Plaintiff Catholic Social Services (CSS), a foster care agency retained by Philadelphia to provide placement services, sued after the city stated it would no longer contract with CSS if it continued to refuse to place foster children with unmarried and same-sex couples.
The City of Philadelphia contracts with various foster care agencies to provide placement services for prospective foster families. Philadelphia’s Fair Practices Ordinance, and the contract the city enters into with foster care agencies, forbids discrimination against LGBTQ+ persons in public accommodations. Public accommodations were defined as, “Any provider, whether licensed or not, which solicits or accepts patronage or trade of the public or whose . . . services, facilities . . . are extended, offered or otherwise made available to the public; including all . . . services provided by any public agency or authority; any agency, authority or other instrumentality of . . . the City, its departments, boards and commissions.” The contract also contained a clause that provided city officials the discretion to waive the non-discrimination requirement for sexual orientation.
Catholic Social Services (CSS) is a religious agency which believes that marriage should be between one man and one woman. It maintained a policy of not placing children with unmarried or same-sex couples. In response, Philadelphia informed CSS that it would no longer contract with it should this policy continue. When CSS refused to change its policies, its contract with the city was terminated. CSS sued, alleging that Philadelphia’s action constituted religious discrimination under the First Amendment, the Religious Freedom Restoration Act, and Pennsylvania’s laws on religious freedom.
The United States District Court for the Eastern District of Pennsylvania denied CSS’s motion for a preliminary injunction, ruling that it was a public accommodation subject to the city’s non-discrimination ordinance. The district court also found that the contract and the Fair Practices Ordinance were neutral, generally applicable laws, meaning they were subject to a presumption of validity under rational basis review. The district court found there was no evidence that the contract requirements or ordinance were enacted to discriminate against religion or applied to proscribe religious conduct. The plaintiffs then appealed to the Third Circuit Court of Appeals, which upheld the district court’s ruling. CSS then petitioned for a writ of certiorari from the United States Supreme Court, which granted the petition.
The League of Women Voters of the United States and 26 other civil rights and public interest organizations joined an amicus brief led by the Lawyers’ Committee for Civil Rights Under Law and the Leadership Conference on Civil and Human Rights in support of Philadelphia. The brief urged the Supreme Court to uphold the city’s non-discrimination regulations, arguing governments had a compelling interest in preventing discrimination, detailing the prejudice suffered by the LGBTQ+ community, and recounting past abuse of the First Amendment to perpetuate racial discrimination. The brief also presented evidence that children of color would be harmed if foster care agencies were permitted to reject LGBTQ+ couples on the grounds of religion. Finally, the brief argued that granting the petitioners’ request would diminish government power to fight discrimination using government contracts with service providers.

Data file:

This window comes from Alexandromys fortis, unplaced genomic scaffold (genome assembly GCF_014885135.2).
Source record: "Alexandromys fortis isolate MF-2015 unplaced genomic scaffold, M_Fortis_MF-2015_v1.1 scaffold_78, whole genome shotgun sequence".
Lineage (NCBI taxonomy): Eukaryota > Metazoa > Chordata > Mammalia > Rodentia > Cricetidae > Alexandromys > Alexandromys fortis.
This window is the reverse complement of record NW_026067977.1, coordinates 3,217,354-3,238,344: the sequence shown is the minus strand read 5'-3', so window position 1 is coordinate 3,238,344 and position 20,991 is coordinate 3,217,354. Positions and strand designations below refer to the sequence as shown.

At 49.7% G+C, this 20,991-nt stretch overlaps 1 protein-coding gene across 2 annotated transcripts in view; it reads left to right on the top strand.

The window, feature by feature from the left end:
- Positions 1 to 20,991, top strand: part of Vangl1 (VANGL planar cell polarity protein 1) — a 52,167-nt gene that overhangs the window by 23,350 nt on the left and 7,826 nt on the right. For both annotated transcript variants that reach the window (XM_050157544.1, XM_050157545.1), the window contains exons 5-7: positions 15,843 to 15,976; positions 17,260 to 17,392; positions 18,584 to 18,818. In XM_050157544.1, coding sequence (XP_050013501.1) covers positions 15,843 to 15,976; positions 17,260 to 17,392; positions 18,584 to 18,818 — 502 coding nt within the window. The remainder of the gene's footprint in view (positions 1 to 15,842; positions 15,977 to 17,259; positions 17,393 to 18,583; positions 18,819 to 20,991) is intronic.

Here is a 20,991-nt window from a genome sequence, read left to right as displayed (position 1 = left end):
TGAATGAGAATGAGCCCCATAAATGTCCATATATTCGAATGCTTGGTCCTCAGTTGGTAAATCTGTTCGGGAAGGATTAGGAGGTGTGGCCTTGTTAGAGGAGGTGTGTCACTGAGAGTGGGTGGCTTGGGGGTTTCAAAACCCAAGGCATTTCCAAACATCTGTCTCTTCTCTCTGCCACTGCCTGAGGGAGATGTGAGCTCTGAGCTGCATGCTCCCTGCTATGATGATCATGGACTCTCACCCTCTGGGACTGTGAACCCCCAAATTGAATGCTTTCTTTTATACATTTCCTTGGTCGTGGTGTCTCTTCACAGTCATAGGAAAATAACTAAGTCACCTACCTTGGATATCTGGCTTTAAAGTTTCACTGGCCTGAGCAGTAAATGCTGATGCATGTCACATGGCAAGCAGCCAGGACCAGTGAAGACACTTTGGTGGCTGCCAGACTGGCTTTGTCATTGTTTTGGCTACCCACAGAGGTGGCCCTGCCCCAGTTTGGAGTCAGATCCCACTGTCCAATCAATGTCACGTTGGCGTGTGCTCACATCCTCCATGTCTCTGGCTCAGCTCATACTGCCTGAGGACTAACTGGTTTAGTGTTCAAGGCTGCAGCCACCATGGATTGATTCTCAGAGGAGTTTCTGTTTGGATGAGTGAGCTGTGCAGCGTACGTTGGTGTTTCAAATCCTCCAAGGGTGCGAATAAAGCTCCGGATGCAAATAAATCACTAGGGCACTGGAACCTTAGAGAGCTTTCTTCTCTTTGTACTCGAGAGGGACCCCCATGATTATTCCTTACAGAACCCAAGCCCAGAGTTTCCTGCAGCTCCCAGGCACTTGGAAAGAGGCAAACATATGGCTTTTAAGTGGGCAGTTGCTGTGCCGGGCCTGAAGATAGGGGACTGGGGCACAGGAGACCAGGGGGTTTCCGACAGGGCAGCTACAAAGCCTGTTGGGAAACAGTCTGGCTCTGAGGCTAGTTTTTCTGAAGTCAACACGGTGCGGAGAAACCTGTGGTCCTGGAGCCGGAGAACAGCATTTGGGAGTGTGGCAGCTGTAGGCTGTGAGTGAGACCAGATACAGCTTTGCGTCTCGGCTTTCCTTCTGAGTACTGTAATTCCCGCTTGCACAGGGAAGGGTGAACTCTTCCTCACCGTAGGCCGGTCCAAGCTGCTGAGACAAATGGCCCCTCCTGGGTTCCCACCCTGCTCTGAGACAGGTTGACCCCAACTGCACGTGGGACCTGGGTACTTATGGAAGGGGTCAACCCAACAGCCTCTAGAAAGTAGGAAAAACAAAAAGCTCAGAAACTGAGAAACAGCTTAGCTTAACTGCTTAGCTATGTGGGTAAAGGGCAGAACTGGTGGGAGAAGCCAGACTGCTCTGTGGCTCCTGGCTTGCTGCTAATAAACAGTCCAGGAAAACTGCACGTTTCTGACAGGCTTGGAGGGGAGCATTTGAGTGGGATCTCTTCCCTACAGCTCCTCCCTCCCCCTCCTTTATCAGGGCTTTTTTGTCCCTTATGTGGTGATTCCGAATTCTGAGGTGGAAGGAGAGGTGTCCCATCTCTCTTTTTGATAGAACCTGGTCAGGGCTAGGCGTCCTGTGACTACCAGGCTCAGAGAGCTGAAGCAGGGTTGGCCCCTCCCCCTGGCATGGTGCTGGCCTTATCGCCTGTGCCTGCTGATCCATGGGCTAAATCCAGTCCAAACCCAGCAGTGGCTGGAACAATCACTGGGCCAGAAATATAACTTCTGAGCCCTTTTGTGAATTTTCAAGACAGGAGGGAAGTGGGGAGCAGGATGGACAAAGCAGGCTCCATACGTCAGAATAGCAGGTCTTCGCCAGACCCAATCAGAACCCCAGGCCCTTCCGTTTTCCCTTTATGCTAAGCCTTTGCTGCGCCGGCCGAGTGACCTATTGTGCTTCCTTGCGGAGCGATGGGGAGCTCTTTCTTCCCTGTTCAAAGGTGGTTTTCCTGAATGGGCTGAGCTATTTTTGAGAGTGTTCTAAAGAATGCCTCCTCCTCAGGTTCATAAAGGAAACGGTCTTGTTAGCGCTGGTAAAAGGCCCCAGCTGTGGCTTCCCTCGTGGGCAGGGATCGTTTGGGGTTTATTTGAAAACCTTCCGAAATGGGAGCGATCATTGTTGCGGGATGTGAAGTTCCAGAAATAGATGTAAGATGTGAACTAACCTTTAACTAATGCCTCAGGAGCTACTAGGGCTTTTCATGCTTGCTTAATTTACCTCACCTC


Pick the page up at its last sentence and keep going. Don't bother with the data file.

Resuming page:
The Court ruled in favor of CSS, stating that Philadelphia’s Fair Practices Ordinance and non-discrimination provision in its contract with CSS was not sufficiently tailored under strict scrutiny to pass constitutional muster. The Court also ruled Philadelphia’s Fair Practices Ordinance did not apply to CSS, because foster care services were not a public accommodation open to the public under the Ordinance. Therefore, the contractual non-discrimination requirement was a burden on CSS’s religious freedom and violated the Free Exercise Clause under strict scrutiny.
Plaintiffs CSS file motion for preliminary injunction against Philadelphia
Plaintiffs Catholic Social Services (CSS) filed suit against the City of Philadelphia, alleging its termination of its contract violated the First Amendment.
District Court denies CSS’s Motion for Preliminary Injunction
The district court rules the non-discrimination requirements are generally applicable and neutral laws, meaning they only incidentally burdened the plaintiff’s practice of religion and were presumptively valid under rational basis.
Third Circuit affirms District Court denial of Preliminary Injunction
The Third Circuit Court of Appeals rules that the district court did not err in denying the plaintiffs a preliminary injunction. The plaintiffs did not show they were targeted for their religious beliefs.
Plaintiffs seek a writ of certiorari from US Supreme Court
Supreme Court grants CSS’s petition for certiorari
LWV and partners file amicus brief in support of Philadelphia
The brief urges the Court to uphold Philadelphia’s non-discrimination provisions to protect LGBTQ+ persons and prevent the harm caused by allowing discrimination to be challenged on religious grounds under the First Amendment.
The Supreme Court hears oral arguments
The US Supreme Court heard arguments in Fulton v. City of Philadelphia, a case that could allow private agencies to deny taxpayer-funded public services to people who are LGBTQ+, Jewish, Muslim, or Mormon—as well as to discriminate in adoption and foster care placement.